Write Faster, an Experiment
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Write Faster Project

Last week I explained the Write Faster project. And here's Holly Black's post about it which explains better and links to all the authors legitimately participating (I am just kind of tagging along.) 

Presumably those writers are writing for the rest of the day, but I have to leave the house in five minutes, so here's my report (filed at 12:15 pm).

I hope it's interesting to see a bit of what a writing week looks like for me, and that it's useful for other writers as they think about their work. 

I'll add links to the other reports at night, when I've gotten to read them.

Edited to add: Here is Holly's report!  Very, very interesting.



A good writing day for me: 1500 words
A very very good day: 2000 words
A lot of days: 500-1000 words

Aaron's essay says:
Track: okay, I am tracking! Results below. 
Enthusiasm: I have that. Well, except that I don't want to write my book.
Know: Know what you are writing before you write it. This I almost never do, except in the vaguest way -- so it is mainly this that is a behavior change for me.

June 7:

I have 45 minutes in the coffee shop. That's it.
Hung over from too much wine at BEA (Book Expo). Libba Bray is here (latest book: Beauty Queens). I read over the Rachel Aaron post and eat a cookie.

I write a sentence that says the word "windsock." Then I write a long conversation between two people about windsocks that has nothing to do with my plot. Then Libba says "windsock" sounds naughty, just as a word, and I get another half a page out of that idea.

650 words. Most about windsocks.
But I discovered some tension in the scene.  I augmented it -- so now something happens. This is absolutely typical of my writing process and not an example of me using Aaron's techniques in any way.

June 8:

Coffee shop. Arrive at 9. Chat with Libba for half an hour. Then spend 1 hour 15 minutes outlining next couple scenes I want to write. Why does it take so long? I have to reread big chunks of the MS, and tweak some things therein, to make the scenes I am writing come out right. This happens a lot when writing the last quarter of a book, I find -- I have to go back and seed things in, or tweak them -- but usually I do it in th emiddle of my writing, rather than as a preliminary to barelling through a scene at full speed.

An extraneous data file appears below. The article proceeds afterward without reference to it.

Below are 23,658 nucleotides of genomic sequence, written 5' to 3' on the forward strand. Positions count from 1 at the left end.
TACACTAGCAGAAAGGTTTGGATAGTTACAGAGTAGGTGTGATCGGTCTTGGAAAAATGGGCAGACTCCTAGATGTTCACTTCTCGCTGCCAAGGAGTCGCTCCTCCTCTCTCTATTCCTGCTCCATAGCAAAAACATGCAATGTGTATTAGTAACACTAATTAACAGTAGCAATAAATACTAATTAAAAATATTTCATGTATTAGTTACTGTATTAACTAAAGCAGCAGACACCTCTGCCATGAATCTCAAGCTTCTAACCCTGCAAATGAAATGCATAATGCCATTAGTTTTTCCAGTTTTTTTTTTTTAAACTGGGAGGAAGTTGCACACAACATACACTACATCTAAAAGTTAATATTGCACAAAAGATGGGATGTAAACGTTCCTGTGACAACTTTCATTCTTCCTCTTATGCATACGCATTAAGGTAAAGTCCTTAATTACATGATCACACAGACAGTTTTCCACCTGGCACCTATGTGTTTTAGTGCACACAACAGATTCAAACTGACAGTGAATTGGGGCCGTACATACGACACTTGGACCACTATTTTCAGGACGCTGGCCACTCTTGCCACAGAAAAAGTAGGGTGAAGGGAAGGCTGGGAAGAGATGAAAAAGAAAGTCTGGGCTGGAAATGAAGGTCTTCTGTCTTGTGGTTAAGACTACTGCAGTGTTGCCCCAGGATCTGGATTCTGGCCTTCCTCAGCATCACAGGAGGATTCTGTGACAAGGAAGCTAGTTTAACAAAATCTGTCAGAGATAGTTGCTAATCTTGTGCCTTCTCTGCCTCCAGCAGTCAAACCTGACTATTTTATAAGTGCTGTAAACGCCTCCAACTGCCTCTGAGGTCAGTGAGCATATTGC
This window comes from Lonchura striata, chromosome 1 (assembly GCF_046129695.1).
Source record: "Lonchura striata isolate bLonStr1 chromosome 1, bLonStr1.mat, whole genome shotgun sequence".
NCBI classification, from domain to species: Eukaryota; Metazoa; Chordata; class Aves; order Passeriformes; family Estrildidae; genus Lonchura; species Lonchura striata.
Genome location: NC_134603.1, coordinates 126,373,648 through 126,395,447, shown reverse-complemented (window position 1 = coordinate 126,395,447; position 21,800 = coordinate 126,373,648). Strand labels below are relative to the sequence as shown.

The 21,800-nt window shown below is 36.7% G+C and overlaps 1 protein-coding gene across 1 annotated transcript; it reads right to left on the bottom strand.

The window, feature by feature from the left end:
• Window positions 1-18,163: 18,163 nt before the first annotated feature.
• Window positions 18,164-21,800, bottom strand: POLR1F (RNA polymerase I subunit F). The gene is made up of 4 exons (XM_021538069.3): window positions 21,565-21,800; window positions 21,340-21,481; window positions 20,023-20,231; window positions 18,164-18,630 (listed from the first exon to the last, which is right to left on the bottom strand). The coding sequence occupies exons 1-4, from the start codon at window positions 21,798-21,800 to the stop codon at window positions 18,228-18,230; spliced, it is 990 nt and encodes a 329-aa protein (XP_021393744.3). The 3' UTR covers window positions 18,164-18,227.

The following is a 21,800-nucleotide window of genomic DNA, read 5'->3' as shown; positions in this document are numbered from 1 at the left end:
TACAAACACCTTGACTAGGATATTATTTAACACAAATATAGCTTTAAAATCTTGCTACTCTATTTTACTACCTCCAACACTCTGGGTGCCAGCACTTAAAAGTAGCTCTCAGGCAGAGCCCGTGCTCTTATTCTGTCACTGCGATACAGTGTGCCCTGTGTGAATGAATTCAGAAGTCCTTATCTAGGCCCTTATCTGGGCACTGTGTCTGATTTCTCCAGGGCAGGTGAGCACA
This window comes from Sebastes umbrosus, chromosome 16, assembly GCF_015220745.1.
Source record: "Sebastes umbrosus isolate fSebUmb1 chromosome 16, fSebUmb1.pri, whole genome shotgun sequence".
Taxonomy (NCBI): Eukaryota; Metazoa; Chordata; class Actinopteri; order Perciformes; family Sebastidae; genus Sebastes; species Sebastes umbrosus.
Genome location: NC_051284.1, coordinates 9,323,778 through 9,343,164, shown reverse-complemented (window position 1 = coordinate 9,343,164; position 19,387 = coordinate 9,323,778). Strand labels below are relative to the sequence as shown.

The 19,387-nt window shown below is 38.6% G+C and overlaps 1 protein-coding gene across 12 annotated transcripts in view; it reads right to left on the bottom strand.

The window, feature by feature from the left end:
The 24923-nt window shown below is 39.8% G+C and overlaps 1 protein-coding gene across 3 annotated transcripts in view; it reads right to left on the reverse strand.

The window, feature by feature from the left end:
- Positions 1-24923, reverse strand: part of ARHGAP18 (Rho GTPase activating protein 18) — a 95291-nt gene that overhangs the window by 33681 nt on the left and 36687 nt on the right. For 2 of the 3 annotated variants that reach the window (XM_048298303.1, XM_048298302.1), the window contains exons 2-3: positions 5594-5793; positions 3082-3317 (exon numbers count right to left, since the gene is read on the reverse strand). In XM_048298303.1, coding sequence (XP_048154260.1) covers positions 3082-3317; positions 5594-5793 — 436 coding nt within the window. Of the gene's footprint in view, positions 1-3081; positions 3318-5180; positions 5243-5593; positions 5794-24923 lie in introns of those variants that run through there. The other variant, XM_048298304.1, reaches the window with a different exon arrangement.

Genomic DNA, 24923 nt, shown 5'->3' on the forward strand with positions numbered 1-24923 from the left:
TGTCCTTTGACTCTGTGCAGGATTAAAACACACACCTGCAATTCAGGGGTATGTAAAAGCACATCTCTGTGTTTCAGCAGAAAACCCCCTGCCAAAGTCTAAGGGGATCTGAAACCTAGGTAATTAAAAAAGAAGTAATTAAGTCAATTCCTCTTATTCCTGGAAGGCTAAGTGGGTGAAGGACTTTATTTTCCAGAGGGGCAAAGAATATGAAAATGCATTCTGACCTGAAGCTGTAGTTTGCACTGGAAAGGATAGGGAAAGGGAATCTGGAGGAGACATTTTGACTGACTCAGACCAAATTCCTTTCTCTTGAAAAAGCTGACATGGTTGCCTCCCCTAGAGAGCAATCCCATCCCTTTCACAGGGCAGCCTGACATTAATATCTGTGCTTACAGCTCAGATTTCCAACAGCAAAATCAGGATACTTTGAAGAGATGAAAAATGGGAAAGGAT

Useful technique: Robin Wasserman (latest book: Book of Blood and Shadow) has showed up in the cafe. She and I agree to only WRITE, no internet, no chat, no breaks, for just 30 minutes.

Result: 727 words. I write, but am immediately IMMEDIATELY distracted from the outline I have made for my scene and spend about 500 of my 727 words writing something that starts the scene that I didn't plan but which nonetheless feels important.

End of the day: 2500 words, and I lay off at my usual time.

June 9,10 -- weekend.
I am a family person and don't write on weekends if it can be helped.

June 11, Monday.

I had a school visit in the morning and was zonked at 1pm when I got home. No writing.

June 12, Tuesday.

Arrived coffee shop 9:30 after exercise walk. Libba is here, working top speed and full of virtue. By 9:45 I am set up with coffee and food. I have outlines left from last Friday, so begin working on that material. I finish a scene and tempted to do various work-related things -- look at the origin of a family name I'm using, log my word count on googledocs, etc. But I DO NOT. I am going right into the next scene I've outlined.

End result: 2,100 words

June 13, Wed.

Bad night's sleep. This is a huge factor in my writing life. I feel like a zombie. I go over the first 9,000 words of my MS, editing and rewriting, sometimes rearranging. I take a nap and do another 2000.

Total word count: 300.
But I have hardly looked back at this book as I've been writing, and perhaps this is necessary to make sure my ending (which I have yet to write) is the right one.

Contexts that are crucial for me to write well:
1. caffeine
2. good night's sleep (usually not under my control as I live with OTHERS WHO INTERRUPT MY SLEEP.)

Contexts that are useful:

3. rewards (i.e. I can eat something nice, take a walk, call a friend, play Plants with Zombies, after I've achieved some kind of work goal)
4. no starchy foods (they make me sleepy)
5. race-writing with a friend, either in person or on the internet -- i.e. how many words can you write in 45 minutes? Robin nearly always wins, but trying to beat her helps me meet my goal.
6. periods of time devoted to work writing side-by-side with a friend (like: we will now write for one hour! No internet! No talking! Then you will tell me about your vacation) - -similar to the reward system, but more powerful.

June 14th, Thurs

Worked many hours but again, reading and figuring out structure and ending. Made cuts and added things, but total new word count is only: 50. However, I did figure out a couple scenes I need to write. Then in the afternoon, I talked through one of these scenes with the awesome Melissa Kantor (her new book: The Darlings in Love), and she was a big help.

June 15.
I have a short writing day today. I outline two scenes, which can be roughly labeled: Dragon and Cove.

Then I immediately go and write a long nonsense scene that I never planned about sunburns and doughnuts. Which I quite like.

Then I write dragon. 1500 words in two hours -- a bit faster than usual. In a short day I generally manage 1000-1200 words.

Conclusion: I think this method -- which partly just involves paying a bit more attention to what works for ME -- does help me write faster. Not radically -- but I'll certainly take it.